Another important change that came out of the tenets of the Currency School was a transmutation of the basic definition of money itself. It is not obvious, and to many people it sounds the same as saying that money is a medium of exchange — but there is an important difference. That is, many economists now define money primarily as "purchasing power," (Vide, e.g., John Maynard Keynes, A Treatise on Money, Volume I: The Pure Theory of Money. New York: Harcourt, Brace and Company, 1930, 3; Bennett T. McCallum and Marvin S. Goodfriend, "Demand for Money: Theoretical Studies," The New Palgrave: Money, op. cit., 118.) essentially a purchase order issued by the State. "Purchasing power," however, is different from "medium of exchange."

Money is the medium of exchange, that is, anything that can be used in settlement of a debt. Because money is the medium of exchange, money has purchasing power as an inherent aspect of its ability to carry out its function as the medium of exchange. Confusing the fact that money is the medium of exchange with the fact that money has purchasing power leads directly into what we might call "monetary positivism." "Monetary positivism" is a term we just invented to describe the fallacy that "money" is whatever the State or some other authority says it is — and can only be what the State or some other authority says it is.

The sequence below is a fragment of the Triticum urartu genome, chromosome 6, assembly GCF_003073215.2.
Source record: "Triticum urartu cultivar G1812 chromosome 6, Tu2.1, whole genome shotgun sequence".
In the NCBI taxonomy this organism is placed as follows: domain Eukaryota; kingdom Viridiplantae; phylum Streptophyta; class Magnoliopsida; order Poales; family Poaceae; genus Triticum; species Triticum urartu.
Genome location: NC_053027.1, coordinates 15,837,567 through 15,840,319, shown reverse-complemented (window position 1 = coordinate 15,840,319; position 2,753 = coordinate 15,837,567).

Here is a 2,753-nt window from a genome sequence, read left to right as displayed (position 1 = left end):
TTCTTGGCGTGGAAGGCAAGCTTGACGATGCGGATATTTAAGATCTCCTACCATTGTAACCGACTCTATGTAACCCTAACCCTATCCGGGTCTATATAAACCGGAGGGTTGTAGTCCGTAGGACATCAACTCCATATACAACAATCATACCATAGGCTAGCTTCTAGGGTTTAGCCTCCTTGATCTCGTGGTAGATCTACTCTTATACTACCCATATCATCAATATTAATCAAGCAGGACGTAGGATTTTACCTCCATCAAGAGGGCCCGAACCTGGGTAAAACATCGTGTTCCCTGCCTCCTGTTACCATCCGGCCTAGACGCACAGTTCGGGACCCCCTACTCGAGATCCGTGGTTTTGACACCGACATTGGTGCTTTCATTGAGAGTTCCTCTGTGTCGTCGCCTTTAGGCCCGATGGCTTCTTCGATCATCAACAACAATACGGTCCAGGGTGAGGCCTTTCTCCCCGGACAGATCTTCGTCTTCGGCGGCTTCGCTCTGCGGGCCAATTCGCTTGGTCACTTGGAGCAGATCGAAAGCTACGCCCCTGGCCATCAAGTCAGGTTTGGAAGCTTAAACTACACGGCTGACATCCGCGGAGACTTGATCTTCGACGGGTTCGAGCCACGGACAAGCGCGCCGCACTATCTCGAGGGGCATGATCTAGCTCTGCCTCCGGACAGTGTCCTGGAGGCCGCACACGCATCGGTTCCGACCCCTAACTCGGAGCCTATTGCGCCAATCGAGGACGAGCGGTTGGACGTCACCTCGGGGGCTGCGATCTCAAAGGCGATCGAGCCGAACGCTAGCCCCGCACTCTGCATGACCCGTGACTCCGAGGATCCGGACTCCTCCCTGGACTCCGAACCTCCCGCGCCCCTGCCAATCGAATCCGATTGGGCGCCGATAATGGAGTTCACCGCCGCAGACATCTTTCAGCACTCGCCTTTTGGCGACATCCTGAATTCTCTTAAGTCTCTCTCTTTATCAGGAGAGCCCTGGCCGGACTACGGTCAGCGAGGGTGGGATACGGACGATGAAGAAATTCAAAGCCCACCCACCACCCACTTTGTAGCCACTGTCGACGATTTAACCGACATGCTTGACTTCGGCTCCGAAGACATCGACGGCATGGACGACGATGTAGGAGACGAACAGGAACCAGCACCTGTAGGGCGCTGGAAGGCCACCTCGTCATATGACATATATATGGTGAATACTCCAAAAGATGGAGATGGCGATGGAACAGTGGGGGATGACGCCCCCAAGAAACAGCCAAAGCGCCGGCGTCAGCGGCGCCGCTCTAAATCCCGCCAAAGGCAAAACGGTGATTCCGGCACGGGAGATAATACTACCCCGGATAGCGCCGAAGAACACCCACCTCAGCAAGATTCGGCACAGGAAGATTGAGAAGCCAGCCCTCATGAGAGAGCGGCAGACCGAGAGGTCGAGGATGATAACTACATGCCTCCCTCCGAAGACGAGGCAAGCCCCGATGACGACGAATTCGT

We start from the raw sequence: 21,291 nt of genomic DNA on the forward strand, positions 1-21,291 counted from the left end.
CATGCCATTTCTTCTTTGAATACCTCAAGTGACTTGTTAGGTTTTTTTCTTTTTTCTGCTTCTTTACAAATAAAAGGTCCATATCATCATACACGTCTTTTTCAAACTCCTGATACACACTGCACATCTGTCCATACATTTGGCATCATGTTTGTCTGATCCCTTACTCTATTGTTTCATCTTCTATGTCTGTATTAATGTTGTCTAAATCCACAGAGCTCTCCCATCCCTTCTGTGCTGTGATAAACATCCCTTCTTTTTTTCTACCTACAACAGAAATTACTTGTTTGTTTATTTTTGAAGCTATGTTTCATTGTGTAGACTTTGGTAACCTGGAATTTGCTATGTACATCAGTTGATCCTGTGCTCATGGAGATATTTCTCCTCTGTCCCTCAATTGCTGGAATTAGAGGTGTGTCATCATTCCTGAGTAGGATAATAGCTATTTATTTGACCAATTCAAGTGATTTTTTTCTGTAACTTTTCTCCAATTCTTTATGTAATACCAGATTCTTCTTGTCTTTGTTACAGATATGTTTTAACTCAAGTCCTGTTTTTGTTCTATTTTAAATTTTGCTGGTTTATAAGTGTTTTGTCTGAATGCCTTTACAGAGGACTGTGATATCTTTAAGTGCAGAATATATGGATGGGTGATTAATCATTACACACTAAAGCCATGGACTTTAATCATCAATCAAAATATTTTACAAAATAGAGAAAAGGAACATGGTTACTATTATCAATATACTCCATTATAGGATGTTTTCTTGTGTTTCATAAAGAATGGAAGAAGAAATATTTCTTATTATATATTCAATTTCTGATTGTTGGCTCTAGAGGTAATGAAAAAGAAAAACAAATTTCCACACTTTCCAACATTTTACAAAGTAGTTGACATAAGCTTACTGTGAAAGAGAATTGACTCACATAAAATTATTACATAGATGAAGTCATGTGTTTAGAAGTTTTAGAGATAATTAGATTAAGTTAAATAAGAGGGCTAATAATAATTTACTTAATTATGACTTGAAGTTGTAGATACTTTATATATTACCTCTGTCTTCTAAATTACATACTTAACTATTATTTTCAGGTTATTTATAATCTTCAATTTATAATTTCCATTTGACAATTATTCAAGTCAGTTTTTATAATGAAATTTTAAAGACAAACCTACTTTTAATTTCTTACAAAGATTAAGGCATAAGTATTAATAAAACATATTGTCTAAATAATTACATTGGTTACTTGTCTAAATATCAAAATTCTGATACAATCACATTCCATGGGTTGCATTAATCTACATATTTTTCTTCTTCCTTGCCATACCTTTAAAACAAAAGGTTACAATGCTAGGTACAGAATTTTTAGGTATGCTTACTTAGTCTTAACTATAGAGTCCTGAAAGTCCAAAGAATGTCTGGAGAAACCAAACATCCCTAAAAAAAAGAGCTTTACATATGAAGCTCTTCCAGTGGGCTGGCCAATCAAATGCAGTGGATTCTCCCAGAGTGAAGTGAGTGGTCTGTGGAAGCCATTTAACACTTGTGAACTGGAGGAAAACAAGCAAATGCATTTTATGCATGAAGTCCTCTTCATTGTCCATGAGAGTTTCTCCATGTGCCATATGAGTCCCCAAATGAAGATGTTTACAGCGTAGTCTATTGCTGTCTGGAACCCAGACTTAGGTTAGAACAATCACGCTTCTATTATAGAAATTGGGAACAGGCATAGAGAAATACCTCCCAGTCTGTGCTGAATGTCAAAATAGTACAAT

The problems associated with the wrong definition of money, and thus the wrong principles of money, credit, and banking are extremely serious. A central bank run in accordance with wrong principles almost inevitably concentrates ownership of the means of production, and promotes the use of "bad" credit over "good" credit. Most often this results from the State hijacking the central bank in order to finance deficits without the unpopular expedient of raising taxes, or money creation backed by debt to stimulate consumer demand. This is always a temptation, despite the extreme danger that deficit financing by governments.

Effect on Economic Growth